"All right," said Dorothy; "tell him to come right up."
"Never mind; let 'em all come up," replied Dorothy.
This little girl, Dorothy, was like dozens of little girls you know.
Aunt Em once said she thought the fairies must have marked Dorothy at her birth, because she had wandered into strange places and had always been protected by some unseen power.
When Dorothy, who was an orphan, first came to her, Aunt Em had been so startled by the child's laughter that she would scream and press her hand upon her heart whenever Dorothy's merry voice reached her ears; and she still looked at the little girl with wonder that she could find anything to laugh at.
It was Toto that made Dorothy laugh, and saved her from growing as gray as her other surroundings.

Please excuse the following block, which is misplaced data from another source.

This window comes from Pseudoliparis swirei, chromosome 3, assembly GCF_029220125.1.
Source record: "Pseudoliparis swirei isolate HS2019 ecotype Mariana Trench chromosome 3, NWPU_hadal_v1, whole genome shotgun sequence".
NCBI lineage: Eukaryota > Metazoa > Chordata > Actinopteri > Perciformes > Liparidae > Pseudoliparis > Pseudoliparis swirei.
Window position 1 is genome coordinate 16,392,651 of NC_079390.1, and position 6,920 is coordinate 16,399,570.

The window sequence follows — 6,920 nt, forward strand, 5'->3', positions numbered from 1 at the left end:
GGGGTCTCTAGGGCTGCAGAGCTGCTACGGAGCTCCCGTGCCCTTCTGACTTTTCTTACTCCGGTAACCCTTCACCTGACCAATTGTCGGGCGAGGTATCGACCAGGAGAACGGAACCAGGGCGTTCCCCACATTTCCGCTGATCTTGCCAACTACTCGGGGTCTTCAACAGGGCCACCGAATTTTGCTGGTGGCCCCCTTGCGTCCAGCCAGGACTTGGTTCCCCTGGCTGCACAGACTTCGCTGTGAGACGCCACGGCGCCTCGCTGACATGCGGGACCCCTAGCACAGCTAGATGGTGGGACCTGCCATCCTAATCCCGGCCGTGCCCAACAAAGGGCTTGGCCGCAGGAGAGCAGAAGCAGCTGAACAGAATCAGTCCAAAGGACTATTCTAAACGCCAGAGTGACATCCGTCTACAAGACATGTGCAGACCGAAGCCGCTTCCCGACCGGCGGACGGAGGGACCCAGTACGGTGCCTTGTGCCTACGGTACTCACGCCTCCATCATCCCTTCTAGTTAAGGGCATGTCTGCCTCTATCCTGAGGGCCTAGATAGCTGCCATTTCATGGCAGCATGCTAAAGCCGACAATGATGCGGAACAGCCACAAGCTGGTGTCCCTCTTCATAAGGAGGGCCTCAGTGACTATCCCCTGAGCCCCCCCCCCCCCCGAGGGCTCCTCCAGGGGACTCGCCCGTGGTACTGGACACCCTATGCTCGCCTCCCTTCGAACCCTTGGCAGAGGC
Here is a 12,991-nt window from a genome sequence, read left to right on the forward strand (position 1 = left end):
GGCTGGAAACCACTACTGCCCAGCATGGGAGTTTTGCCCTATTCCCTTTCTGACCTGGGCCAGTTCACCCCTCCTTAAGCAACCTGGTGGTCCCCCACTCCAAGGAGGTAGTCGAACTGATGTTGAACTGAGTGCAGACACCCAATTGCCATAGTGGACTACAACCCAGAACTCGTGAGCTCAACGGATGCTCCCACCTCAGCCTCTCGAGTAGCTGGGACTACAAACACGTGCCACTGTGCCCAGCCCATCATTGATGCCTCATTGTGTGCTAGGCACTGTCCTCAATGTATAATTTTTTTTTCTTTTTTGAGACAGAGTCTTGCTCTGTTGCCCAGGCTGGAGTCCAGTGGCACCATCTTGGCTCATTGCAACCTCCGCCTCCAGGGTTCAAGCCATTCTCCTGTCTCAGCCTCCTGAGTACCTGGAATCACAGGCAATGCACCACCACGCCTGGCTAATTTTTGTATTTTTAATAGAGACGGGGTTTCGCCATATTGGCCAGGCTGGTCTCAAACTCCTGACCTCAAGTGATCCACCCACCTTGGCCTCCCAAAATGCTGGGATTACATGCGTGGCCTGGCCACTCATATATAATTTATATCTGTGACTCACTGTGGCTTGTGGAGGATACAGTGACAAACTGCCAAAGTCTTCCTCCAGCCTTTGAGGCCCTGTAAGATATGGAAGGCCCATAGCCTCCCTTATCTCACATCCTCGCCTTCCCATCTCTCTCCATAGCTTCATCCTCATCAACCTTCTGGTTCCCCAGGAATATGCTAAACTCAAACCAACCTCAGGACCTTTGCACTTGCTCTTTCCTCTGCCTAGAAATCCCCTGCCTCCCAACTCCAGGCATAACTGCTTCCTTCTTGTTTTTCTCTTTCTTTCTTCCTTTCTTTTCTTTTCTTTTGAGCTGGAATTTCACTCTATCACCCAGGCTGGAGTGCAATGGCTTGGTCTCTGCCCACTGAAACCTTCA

"Yes," agreed Dorothy, "it was pretty wet, for a time, I know.
"I'd like to know that, too," said Dorothy. "But, tell me; how does it happen that you are able to talk?
The girl was no taller than Dorothy, although more slender; nor did she seem any older than our little heroine.
As she faced them, shy as a frightened fawn, poised upon one foot as if to fly the next instant, Dorothy was astonished to see tears flowing from her violet eyes and trickling down her lovely rose-hued cheeks.
"Now you must feed me, Dorothy, for I'm half starved."
The children were inclined to be frightened by the sight of the small animal, which reminded them of the bears; but Dorothy reassured them by explaining that Eureka was a pet and could do no harm even if she wished to.